Nothing shocking here: Kobe, LeBron lead All-Star ballot early returns

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We don’t exactly need Nate Silver to break down these voting returns and trends — the players in the lead early in the NBA All-Star balloting almost always stay on top. Occasionally guys close small gaps, but generally what you see now is what you get.

In which case — good job public. No glaring mistakes here.

The league has released the first NBA All-Star Game ballot returns — fan votes choose the five starters for each conference (coaches votes determine the reserves).

When the All-Star Game tips off Feb. 17 in Houston, your likely starters are:

East: Dwyane Wade, Rajon Rondo, LeBron James, Carmelo Anthony and Kevin Garnett.

West: Chris Paul, Kobe Bryant, Kobe Bryant, Blake Griffin and Dwight Howard.

Not shockingly, LeBron is the leading overall vote getter (641,348) with Kobe 1,929 votes back of him.

While I can argue the merits of Chris Bosh starting over Kevin Garnett — he’s having a much better season — or if Tim Duncan should be on there instead of Dwight Howard (whether Duncan wants it or not) there are no egregious choices. Yet. The most obvious is Jeremy Lin, the Rockets guard who is third in backcourt voting in the West, but fortunately more than 50,000 back of CP3.

But I want to come and personally smack all of you that have voted for Andrew Bynum, Steve Nash and Amare Stoudemire. Seriously.

Here is the voting as of now — three frontcourt and two backcourt players for each side will start. You can vote online or at games through Jan. 14. So go online on your new tablet and do that on Christmas day rather than listen to your uncle Jerry tell that same story about the time your father broke his leg again.

EASTERN CONFERENCE:

Frontcourt:
1. LeBron James (Mia) 641,348
2. Carmelo Anthony (NYK) 573,112
3. Kevin Garnett (Bos) 218,246
4. Chris Bosh (Mia) 210,724
5. Tyson Chandler (NYK) 151,744
6. Paul Pierce (Bos) 114,735
7. Joakim Noah (Chi) 73,366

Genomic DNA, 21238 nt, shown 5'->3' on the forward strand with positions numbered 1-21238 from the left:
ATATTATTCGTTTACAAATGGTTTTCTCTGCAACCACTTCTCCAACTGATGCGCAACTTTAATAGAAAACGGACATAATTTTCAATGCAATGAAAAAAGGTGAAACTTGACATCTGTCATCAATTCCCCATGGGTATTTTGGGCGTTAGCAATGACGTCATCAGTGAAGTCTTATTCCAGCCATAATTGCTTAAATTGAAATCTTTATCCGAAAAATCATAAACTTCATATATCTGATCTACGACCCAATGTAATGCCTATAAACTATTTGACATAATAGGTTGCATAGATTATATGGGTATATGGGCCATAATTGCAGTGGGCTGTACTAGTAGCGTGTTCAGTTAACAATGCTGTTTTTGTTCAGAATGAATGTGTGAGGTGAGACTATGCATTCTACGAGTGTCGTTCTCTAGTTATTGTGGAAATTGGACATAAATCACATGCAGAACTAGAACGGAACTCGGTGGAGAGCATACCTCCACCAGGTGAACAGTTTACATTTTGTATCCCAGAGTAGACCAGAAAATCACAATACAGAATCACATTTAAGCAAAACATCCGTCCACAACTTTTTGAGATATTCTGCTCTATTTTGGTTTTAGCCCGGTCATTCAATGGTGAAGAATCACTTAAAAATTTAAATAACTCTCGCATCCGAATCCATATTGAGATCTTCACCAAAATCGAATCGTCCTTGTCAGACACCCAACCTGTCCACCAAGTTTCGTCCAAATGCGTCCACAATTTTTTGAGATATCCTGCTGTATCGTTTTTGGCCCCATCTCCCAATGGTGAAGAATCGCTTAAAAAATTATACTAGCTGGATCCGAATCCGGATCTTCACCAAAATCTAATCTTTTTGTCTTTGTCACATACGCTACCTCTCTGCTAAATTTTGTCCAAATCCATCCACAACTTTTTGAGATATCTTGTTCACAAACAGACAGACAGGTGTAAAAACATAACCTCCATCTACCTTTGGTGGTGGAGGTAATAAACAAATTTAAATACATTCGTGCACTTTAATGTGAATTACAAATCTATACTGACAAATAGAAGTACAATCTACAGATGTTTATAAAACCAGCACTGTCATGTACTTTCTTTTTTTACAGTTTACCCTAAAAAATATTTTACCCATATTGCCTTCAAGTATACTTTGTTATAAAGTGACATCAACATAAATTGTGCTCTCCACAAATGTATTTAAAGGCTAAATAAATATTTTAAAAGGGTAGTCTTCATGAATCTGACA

8. Josh Smith (Atl) 69,344
9. Andrew Bynum (Phi) 68,596
10. Amar’e Stoudemire (NYK) 64,266

Backcourt:
1. Dwyane Wade (Mia) 430,925
2. Rajon Rondo (Bos) 382,613
3. Deron Williams (BKN) 211,426
4. Kyrie Irving (Cle) 155,989
5. Ray Allen (Mia) 130,016
6. Monta Ellis (Mil) 47,650
7. Raymond Felton (NYK) 37,974
8. Jason Terry (Bos) 36,147
9. Brandon Jennings (Mil) 35,610
10. Jrue Holiday (Phi) 35,193.

WESTERN CONFERENCE

Frontcourt:
1. Kevin Durant (OKC) 605,965
2. Dwight Howard (LAL) 434,168
3. Blake Griffin (LAC) 307,855
4. Tim Duncan (SA) 189,577
5. Pau Gasol (LAL) 139,868
6. Kevin Love (Min) 112,922
7. Omer Asik (Hou) 88,178
8. Rudy Gay (Mem) 85,279
9. Serge Ibaka (OKC) 68,285
10. LaMarcus Aldridge (Por) 66,290

Backcourt:
1. Kobe Bryant (LAL) 639,419
2. Chris Paul (LAC) 353,603
3. Jeremy Lin (Hou) 298,319
4. James Harden (Hou) 196,108
5. Russell Westbrook (OKC) 143,437
6. Steve Nash (LAL) 118,073
7. Tony Parker (SA) 69,983
8. Ricky Rubio (Min) 54,744
9. Manu Ginobili (SA) 47,800
10. O.J. Mayo (Dal) 36,495.

Jonas Valanciunas hits game-winning free throw, spoils James Harden’s 57-point night (video)

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The Grizzlies blew a 19-point lead in the fourth quarter and a five-point lead in the final 30 seconds of overtime. James Harden scored 57 points, including 18 in the fourth quarter and all 10 of the Rockets points in overtime.

But Jonas Valanciunas saved Memphis from total collapse. He drew a foul on his putback and hit the game-winning free-throw with 0.1 seconds left to give the Grizzlies a 126-125 win Wednesday.